J: We had questions about whether we want to include a whole new metric in our count. This comes up every year. This is the question of whether we should be counting race. But we haven't really come to an ethical or even an agreed upon idea about what that would look like.
S: There was a panel discussion at UBC that was taped and put on YouTube and there's a link on our blog on the website. The panel featured Laura Moss, Madeline Tien and Mary Chapman and they were discussing what will be the challenges and risks of counting for race -- how could we do that ethically? How could we do that responsibly?
Where we're at right now is we feel that a count like that would require more resources than we have because the only ethical way we can imagine doing that is to invite authors to self identify and that's something that the organization on which we're sort of based, although completely independant from, Vida has done.
They did a women of colour count and they asked authors to self identify as whatever they chose to and it required a massive effort assembling a huge database and compiling contact information from authors and reaching out to them and that is whatever form it might take for us if it ever does it would be a huge endeavor and at the moment we don't feel we have the resources necessary to do it well.
It's one of those things that we talk about as an organization, but we haven't been able to responsibly take on.
J: So one of the ways that we are trying to grow the count essentially is to grow beyond the count. We're trying to have the conversations in place of collecting those kinds of numbers. We do interviews, we do essays and we do panels and literary events that we're trying to engage the wider community on these issues and get people to speak for themselves and their experiences.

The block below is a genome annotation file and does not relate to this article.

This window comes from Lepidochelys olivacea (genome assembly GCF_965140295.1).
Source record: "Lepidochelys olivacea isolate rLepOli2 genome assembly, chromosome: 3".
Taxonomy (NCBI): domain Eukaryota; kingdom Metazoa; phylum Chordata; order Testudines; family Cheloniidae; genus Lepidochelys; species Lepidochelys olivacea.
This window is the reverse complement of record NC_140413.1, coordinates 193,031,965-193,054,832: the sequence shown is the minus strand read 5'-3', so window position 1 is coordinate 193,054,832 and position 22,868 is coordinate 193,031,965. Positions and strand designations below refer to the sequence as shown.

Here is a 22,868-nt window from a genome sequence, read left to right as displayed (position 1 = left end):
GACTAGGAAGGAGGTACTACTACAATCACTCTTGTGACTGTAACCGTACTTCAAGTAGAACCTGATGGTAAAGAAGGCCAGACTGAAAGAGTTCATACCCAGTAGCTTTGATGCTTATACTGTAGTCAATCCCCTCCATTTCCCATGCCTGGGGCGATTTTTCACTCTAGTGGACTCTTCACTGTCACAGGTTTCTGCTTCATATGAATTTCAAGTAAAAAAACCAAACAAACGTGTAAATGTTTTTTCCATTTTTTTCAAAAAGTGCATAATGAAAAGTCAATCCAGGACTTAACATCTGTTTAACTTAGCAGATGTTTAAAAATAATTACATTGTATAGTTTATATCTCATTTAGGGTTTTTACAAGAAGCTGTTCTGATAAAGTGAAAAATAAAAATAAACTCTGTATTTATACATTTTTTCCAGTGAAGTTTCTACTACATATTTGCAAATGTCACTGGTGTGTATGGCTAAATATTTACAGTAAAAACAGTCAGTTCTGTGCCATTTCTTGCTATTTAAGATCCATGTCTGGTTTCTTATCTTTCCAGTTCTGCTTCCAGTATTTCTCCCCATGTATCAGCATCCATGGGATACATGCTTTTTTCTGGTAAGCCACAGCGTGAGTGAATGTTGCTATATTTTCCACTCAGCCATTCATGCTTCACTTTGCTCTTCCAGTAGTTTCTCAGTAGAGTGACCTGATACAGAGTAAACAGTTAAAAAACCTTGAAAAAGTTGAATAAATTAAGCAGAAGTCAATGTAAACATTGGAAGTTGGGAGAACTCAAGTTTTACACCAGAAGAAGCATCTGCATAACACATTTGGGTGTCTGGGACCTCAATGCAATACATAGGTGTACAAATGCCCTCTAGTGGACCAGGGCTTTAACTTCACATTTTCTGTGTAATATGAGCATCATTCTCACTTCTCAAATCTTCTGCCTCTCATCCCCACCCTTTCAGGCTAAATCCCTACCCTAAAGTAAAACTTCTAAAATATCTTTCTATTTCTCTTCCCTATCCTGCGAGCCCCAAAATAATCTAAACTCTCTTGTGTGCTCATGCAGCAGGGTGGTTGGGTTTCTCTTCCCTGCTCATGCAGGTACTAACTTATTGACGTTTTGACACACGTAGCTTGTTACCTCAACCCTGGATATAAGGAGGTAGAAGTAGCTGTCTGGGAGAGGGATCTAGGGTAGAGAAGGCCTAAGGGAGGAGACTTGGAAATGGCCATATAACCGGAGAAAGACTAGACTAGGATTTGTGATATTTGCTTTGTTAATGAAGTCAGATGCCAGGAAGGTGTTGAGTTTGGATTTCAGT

If this count continues five, 10, 20 years down the line what do you hope it will have accomplished?
S: Well hopefully in 20 years there will be no need for the count because all the discrimination will be gone!
All joking aside that would be the end goal. The purpose of this count is not to just keep counting forever. We want to keep collecting these numbers for as long as they are still a useful way to get conversation going for long enough that we can really talk about trends and the purpose of the count. What it really is is an activist strategy to collect concrete numbers about something that is happening and present those facts in a way that is quantifiable and irrefutable.
It's a strategy that we're using to open up a conversation about what are the barriers to equitable representation in Canadian literary culture. Why is it that women often take up less space is public discourse, in public spaces and what can we do to change that? The count is a way that we're addressing those issues. We'll keep doing the count for as long as that's a good way of addressing what we see as a problem in Canadian literary culture.
Clarissa Fortin is rabble's book intern.